How to complete a self-assessment tax return
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To complete a self-assessment tax return, you need to register for self-assessment, keep detailed financial records during the year, and complete a self-assessment tax return by the relevant deadline.
You'll need to complete a self-assessment tax return if you're self-employed and earn more than £1,000 from self-employment per year.
Read through the questions below to find out everything you need to know about filing your self-assessment tax return. But maybe get a coffee first...
What is a self-assessment tax return?
A self-assessment tax return is a form that self-employed people and certain business owners need to complete each year. It tells HMRC how much income tax you need to pay. It is called self-assessment because you’re responsible for providing the information HMRC need to calculate your tax.
Self-assessment doesn’t mean you need to complete it by yourself. You can use an accountant to help you with it. Alternatively, you can use accounting software to complete your tax return. Make sure it's approved by HMRC by checking this list of HMRC-approved self-assessment tax software.
Who has to complete a self-assessment tax return?
You have to complete a self-assessment tax return if you’re:
Self-employed as a sole trader, earning more than £1,000
A partner in a business partnership
The director of a limited company (subject to certain conditions)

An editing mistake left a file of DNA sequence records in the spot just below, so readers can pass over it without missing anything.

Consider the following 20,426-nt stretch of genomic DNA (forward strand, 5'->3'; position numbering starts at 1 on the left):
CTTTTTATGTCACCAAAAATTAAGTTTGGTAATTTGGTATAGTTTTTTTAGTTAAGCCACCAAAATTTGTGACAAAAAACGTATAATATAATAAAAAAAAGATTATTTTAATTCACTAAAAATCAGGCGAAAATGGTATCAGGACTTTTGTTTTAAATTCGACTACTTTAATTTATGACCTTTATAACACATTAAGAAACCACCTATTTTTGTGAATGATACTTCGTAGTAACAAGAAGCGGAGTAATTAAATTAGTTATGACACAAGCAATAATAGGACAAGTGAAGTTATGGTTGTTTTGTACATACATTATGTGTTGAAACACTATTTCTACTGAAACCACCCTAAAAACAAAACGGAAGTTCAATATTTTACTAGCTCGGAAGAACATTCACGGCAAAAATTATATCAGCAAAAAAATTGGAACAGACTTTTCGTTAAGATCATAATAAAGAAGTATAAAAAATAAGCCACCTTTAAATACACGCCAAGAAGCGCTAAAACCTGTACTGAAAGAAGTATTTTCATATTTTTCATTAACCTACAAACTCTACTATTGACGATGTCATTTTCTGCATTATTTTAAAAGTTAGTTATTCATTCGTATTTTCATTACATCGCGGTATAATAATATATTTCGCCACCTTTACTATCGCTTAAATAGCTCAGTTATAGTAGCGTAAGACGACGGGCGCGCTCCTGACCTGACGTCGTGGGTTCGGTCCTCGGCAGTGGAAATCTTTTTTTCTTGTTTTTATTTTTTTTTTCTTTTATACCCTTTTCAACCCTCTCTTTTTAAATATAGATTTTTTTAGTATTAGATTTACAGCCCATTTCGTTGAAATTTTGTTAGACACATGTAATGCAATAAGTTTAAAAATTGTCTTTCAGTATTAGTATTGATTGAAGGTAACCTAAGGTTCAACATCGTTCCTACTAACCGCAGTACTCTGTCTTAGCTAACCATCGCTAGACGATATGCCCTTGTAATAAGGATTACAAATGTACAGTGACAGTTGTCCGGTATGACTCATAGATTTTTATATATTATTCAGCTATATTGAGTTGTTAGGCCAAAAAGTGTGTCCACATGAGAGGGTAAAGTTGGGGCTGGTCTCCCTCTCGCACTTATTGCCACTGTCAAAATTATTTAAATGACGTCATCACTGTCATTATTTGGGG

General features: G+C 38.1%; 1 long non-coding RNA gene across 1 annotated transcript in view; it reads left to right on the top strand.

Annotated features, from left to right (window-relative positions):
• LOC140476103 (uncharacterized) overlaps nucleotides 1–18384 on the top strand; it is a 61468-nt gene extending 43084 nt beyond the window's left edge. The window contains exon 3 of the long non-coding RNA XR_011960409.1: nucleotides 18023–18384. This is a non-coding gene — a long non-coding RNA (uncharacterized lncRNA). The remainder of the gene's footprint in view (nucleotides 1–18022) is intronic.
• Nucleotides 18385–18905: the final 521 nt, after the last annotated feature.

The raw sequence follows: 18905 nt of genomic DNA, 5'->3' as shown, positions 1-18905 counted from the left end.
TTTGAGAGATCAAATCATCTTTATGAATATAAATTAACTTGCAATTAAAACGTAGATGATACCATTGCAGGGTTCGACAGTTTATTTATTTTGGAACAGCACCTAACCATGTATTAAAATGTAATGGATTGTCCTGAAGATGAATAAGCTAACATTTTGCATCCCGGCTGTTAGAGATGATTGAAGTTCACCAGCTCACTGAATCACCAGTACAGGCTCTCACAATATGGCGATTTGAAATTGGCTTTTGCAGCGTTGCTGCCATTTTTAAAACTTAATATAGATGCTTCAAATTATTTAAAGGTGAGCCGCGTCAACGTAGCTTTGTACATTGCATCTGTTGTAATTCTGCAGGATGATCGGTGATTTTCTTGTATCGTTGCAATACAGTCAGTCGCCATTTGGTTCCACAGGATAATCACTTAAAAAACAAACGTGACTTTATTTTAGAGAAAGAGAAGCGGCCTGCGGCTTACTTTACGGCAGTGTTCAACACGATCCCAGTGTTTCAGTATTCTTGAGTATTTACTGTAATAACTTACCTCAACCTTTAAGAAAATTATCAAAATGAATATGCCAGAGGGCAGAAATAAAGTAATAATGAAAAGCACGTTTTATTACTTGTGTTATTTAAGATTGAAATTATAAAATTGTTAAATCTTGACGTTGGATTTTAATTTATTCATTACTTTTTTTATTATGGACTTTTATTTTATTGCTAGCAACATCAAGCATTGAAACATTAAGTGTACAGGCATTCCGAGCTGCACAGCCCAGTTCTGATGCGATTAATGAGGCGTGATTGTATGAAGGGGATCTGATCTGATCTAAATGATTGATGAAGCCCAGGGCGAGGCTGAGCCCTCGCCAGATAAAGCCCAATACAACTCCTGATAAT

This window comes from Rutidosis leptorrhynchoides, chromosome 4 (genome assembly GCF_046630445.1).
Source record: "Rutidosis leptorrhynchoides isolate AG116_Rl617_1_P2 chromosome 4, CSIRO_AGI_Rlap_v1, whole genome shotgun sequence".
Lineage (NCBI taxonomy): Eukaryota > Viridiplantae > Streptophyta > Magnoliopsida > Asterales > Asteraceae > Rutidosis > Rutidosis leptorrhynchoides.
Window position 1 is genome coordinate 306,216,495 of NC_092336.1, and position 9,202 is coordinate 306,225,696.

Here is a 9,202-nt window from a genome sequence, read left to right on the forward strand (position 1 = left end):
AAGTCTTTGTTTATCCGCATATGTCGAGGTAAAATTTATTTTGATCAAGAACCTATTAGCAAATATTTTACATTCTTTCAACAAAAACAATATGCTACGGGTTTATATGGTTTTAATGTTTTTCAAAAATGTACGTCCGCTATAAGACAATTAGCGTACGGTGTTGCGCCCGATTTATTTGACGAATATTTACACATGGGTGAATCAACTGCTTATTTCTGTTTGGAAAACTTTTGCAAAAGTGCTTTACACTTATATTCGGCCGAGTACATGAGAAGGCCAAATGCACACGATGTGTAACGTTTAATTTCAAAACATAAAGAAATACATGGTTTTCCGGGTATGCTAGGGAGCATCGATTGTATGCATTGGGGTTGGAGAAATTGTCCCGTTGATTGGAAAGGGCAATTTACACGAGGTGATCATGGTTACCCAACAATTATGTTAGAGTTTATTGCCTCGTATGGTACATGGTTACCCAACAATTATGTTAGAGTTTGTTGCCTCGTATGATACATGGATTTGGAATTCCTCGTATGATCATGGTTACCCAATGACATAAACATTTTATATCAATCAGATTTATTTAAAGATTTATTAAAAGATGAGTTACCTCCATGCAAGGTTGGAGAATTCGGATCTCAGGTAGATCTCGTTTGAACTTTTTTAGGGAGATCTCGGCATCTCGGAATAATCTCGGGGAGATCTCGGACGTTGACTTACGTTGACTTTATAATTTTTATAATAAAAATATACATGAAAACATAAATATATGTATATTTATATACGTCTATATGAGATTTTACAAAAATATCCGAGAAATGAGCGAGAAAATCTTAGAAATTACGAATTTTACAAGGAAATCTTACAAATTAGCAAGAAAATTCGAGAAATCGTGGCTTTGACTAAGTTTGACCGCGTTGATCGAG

Not sure what's the right business format for you? Check out our Guide to UK Company Formats and Business Structures.
How does self-assessment work?
Self-assessment isn’t quite as straightforward as you might think. It isn't simply calculating and paying what you owe for the past year. To really get to grips with it, it's worth looking at the Government advice page on understanding your self-assessment tax bill.
Basically, what you pay HMRC can comprise two different types of payment:
A balancing payment, which is any tax you owe from the previous tax year
Payment on account, which is the tax that HMRC predicts you’ll owe for the coming year. You have to pay this in two instalments, by 31st January and 31st July each year
When you complete your self-assessment tax return, HMRC will know exactly how much tax you should have paid for the previous year.
They’ll look at your ‘payments on account’ and see whether that covers your tax bill. If it covers your tax bill or exceeds it, you’ll receive a refund of the difference.
If it doesn’t cover your bill, you’ll receive a request for a ‘balancing payment’, which must be paid by 31st January the following year.
This means your tax bill for January each year comprises your first ‘payment on account’ for the forthcoming year, plus whatever you need to pay as a ‘balancing payment’ from the previous year.
Example of calculating a self-assessment tax payment
Here's an example of how self-assessment payments would look if you've earned more in the last tax year than expected.
You've already made payments on account last year of £900 each (£1,800 in total).
But this doesn't cover the full amount owed.
Your payment schedule for the forthcoming year will look like this:
[table id=21 /]
The £4,200 represents the shortfall in payments from last year, plus your predicted tax bill for the forthcoming year.